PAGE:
The Unbearable Whiteness of Brunch: Fighting Gentrification in Chicago

Lifted Voices and Somos Logan Square blockade Milwaukee Avenue in Chicago to fight gentrification. (Photo: Kelly Hayes)Lifted Voices and Somos Logan Square blockade Milwaukee Avenue in Chicago to fight gentrification. (Photo: Kelly Hayes)

On April 9, 2016, an organized group of Chicagoans locked themselves together, and to four buckets of concrete, to shut down a major thoroughfare in the increasingly gentrified community of Logan Square. The action occurred on Chicago’s Milwaukee Avenue, just outside a construction site where two luxury towers are set to emerge, further driving up rental prices in the area and creating yet another space in which the area’s longtime residents simply cannot afford to live.

This level of escalation came after a long-term effort to negotiate affordable housing guidelines with developers and officials, like the neighborhood’s alderman, Joe Moreno. With every door to dialogue slammed shut, the local organizers of Somos Logan Square teamed up with the direct action collective Lifted Voices to collaborate on a path of escalation for the campaign.

As one of the cofounders of Lifted Voices, I take its mission very seriously. We are a direct action-oriented group, with a particular focus on training and tactical education, which aims to defend the lives of women and non-binary people of color. Our praxis of defense is cultural, political and personal. This action, which addressed the violence of gentrification, provided an opportunity to address a manifestation of the long-waged cultural, political and personal violence that has been perpetrated against us: the violence of colonialism itself.

As a Native woman, I know that not everyone is comfortable with the comparison between gentrification and the displacement of our people, but to truly fight what destroys us, we must name it. And just as the prison industrial complex is the reinvention of American slavery, gentrification is a mere refashioning of colonialist displacement in the United States.

Much like the prison industrial complex, gentrification does not exclusively ensnare the community that displacement practices arose to oppress, but this should not prevent us from understanding who these practices were developed to control and destroy. If we are to understand prisons in the context of slavery and anti-Blackness, and displacement in the context of Native genocide and forced relocation, we must also understand these tools as dynamic. The prison industrial complex and displacement policies are both manufactured and monetized in a variety of ways. It is important that we not allow the tentacles and branding of their harms to distract from what they are: pillars of white supremacy.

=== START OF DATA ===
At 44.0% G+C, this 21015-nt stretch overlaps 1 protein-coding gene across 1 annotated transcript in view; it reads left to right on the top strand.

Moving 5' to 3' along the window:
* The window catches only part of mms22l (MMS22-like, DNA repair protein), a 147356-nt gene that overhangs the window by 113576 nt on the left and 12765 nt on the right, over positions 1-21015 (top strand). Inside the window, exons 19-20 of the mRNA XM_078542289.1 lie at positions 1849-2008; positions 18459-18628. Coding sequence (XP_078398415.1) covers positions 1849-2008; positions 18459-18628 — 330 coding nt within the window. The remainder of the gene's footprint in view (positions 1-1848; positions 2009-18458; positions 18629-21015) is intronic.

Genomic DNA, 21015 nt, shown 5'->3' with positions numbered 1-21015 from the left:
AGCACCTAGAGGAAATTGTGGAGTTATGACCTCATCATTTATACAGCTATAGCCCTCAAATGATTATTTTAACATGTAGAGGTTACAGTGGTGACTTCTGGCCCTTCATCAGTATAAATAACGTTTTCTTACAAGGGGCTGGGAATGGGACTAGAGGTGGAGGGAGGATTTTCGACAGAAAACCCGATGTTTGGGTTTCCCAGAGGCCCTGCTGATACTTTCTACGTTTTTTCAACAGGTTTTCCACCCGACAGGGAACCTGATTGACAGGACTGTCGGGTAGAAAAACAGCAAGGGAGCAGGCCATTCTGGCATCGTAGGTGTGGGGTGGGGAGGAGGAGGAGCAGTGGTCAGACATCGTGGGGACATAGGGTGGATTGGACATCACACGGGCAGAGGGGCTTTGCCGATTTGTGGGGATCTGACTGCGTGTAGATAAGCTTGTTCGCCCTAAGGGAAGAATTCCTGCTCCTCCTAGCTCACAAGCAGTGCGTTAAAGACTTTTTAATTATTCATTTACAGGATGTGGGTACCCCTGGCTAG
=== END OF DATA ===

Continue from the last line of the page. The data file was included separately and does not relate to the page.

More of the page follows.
Police surround blockaders and unload cutting equipment to dismantle the blockade. (Photo: Kelly Hayes)Police surround blockaders and unload cutting equipment to dismantle the blockade. (Photo: Kelly Hayes)

Unwanted People and Unwanted Land

Anyone who is familiar with the history of Chicago’s housing struggles knows that the city was segregated by design. From the practice of redlining to the telling design work of our parks and public transit system, Chicago has long maintained policies of separation and control with regard to its marginalized communities. Resources are concentrated in more affluent or “up-and-coming” communities, while marginalized neighborhoods are treated as containers for the problems of poverty and social neglect. Such communities are often reduced to danger zone stereotypes — the geographical equivalents of boogeymen.

But as history has taught us, the value of land is a fluid thing.

In Chicago’s latest wave of reinvention, we have seen Cabrini Green — once painted as the stuff of nightmares by a media that monstracized its residents — recently declared one of Chicago’s best “up-and-coming” neighborhoods. With its once-famous housing projects long leveled, Cabrini is now a garden where multimillion-dollar developments can grow. Of course, erecting opulent towers where some of the world’s most well-known public housing once stood is far more blatant than what’s playing out in most of our affected neighborhoods. In most communities, gentrification isn’t a wrecking ball that brings down thousands of homes in a single demolition project, but a slow crawl of commercial change that makes life less and less possible for longtime residents.

The predominantly Brown neighborhood of Logan Square is a community whose diversity and affordability are visibly under threat. A 2015 report from the Metropolitan Planning Council shows that the neighborhood’s population decreased by 11.2 percent between 2000 and 2010 as the cost of rent increased. Rising housing costs have left roughly half the neighborhood living in housing-cost-burdened households — meaning residents are forced to spend more than 30 percent of their incomes on housing.

From the devastating closure of a publicly funded mental health clinic in 2012 to the emergence of pricey brunch spots and hip boutiques, a clear picture has emerged of who the neighborhood is now being designed to serve. White residents, who, wittingly or unwittingly, carried out the early stages of the gentrification process by latching onto affordable properties and making the area seem “edgy” and artistic, and just white enough for full settlement, are finding themselves priced out alongside immigrant families.

But resistance is happening. The grassroots group Somos Logan Square has been fighting for more affordable housing in Logan Square since late 2013. The group was born out of efforts to mobilize some of Logan Square’s newer residents in solidarity with longtime residents facing eviction from buildings bought by developer M. Fishman. The organization has held panel discussions that mobilized hundreds of supporters to learn about the dynamics causing gentrification; has helped dozens of tenants win relocation assistance in eviction struggles; and provides ongoing support for tenant associations in several buildings. But in their most recent efforts to address the lack of affordable housing available in new structures like the one Power Construction is building on Milwaukee Avenue, Somos Logan Square found no audience with officials or developers.